April 19, 2017

Court Hears Live Testimony Ahead of Friday Hearing on Muslim Ban

Washington, DC – DC District Court Judge Tanya S. Chutkan heard live testimonials on Tuesday from members of the Iranian-American community in the joint lawsuit, Pars Equality Center, et al., v. Donald J. Trump, et al., brought on behalf of four Iranian-American organizations challenging the Administration’s Muslim Ban.

The plaintiffs in the suit are the National Iranian American Council (NIAC), Iranian American Bar Association (IABA), Pars Equality Center, and the Public Affairs Alliance of Iranian Americans (PAAIA).

Shayan Modarres, NIAC’s newly hired legal counsel, spoke at a press conference prior to the hearing, stating that “a ban on [Trump’s] visits to Mar-a-Lago would do more to help our national security than the Muslim Ban.”

He condemned the President’s racist attacks on Iranians and the labeling of the community as terrorists and a threat to the safety of Americans. He also reiterated that Congress could rescind the ban tomorrow if it summoned the political will but Congressional leadership has so far abrogated its responsibility to the courts.

Testimony centered on material impacts of the executive order on Iranian-Americans, including disruption of plans to visit family, legal complications for Iranian students studying in the United States, and the endorsement of stigmatization of Iranians and others targeted by the executive order as potential “criminals” and “terrorists.”

Mr. Babak Yousefzadeh, president of IABA, referenced countless cases received by IABA and the legal counsel provided to families since the order’s passage as evidence of the irreparable harm experienced by the community.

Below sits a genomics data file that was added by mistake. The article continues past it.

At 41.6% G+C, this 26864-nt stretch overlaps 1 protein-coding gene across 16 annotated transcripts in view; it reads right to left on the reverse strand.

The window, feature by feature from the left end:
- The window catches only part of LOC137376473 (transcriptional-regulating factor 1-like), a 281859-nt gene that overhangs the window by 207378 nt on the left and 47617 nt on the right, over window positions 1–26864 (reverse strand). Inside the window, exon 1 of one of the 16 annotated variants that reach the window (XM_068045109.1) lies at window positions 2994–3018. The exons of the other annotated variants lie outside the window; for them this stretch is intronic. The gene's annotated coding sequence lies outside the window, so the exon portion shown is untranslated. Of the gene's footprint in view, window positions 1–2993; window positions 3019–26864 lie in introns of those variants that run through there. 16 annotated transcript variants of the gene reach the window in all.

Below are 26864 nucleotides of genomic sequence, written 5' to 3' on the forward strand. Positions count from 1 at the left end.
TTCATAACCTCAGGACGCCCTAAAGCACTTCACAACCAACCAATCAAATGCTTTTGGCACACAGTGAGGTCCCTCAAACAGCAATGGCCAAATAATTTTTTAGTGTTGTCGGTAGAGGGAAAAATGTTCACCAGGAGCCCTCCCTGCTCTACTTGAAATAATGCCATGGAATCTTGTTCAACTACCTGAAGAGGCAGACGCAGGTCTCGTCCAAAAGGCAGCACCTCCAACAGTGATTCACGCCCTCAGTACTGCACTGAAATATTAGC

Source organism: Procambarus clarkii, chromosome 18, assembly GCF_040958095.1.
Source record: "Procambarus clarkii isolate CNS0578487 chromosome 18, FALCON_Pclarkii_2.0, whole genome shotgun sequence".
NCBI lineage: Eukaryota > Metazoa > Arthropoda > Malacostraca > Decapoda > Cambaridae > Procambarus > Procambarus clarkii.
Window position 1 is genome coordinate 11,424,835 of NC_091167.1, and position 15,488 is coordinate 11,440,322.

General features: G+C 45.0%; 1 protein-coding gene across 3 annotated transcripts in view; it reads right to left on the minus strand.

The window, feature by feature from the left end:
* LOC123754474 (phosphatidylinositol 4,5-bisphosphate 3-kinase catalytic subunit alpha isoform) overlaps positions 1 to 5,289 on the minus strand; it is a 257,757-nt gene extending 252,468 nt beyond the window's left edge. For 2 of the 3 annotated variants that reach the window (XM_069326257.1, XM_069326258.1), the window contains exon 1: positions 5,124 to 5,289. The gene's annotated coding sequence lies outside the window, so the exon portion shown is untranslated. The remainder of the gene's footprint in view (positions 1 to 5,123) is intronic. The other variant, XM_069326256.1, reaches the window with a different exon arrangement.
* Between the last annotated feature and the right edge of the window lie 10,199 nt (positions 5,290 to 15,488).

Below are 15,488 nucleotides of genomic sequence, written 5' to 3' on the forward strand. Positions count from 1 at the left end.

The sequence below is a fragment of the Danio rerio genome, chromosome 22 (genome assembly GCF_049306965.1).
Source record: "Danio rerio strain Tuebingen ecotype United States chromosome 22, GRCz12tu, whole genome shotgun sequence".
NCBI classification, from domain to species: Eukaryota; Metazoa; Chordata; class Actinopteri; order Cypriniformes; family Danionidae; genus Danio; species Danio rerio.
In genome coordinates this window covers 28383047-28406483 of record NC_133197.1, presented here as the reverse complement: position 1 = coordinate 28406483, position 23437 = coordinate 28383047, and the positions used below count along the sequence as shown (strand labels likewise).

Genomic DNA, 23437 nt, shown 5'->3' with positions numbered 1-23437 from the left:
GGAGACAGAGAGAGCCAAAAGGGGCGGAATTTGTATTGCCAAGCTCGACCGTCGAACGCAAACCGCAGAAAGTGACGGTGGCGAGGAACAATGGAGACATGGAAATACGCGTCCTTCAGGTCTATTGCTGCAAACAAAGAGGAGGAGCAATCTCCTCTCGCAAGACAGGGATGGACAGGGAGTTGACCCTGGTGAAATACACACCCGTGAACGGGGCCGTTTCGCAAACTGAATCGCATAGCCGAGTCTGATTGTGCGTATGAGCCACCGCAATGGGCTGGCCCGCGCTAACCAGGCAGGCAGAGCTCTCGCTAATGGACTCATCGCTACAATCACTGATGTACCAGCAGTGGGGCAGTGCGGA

An important element in upholding the preliminary injunction is demonstrating the harm to Iranian-Americans as that which cannot be redressed with monetary damages, which would be inadequate because of the nature of the injury and the right affected by the executive order.

Dr. Leila Golestaneh Austin, executive director of PAAIA, discussed the order’s implicit affirmation of hate crimes such as the Olathe, KS shooting of two Indian men (who were targeted because the shooter thought they were Iranians) and vandalism carried out on the homes of Iranians in several locations as proof of such irreparable harm.

She also noted that targeting Iranians as terrorists will contribute to mistrust of civil institutions, especially among the youngest generation of Iranian-Americans growing up in the United States today.

The hearing was the first instance in which live testimony was heard in any of the several court cases filed against the executive order. Oral arguments will be heard from each side on Friday.


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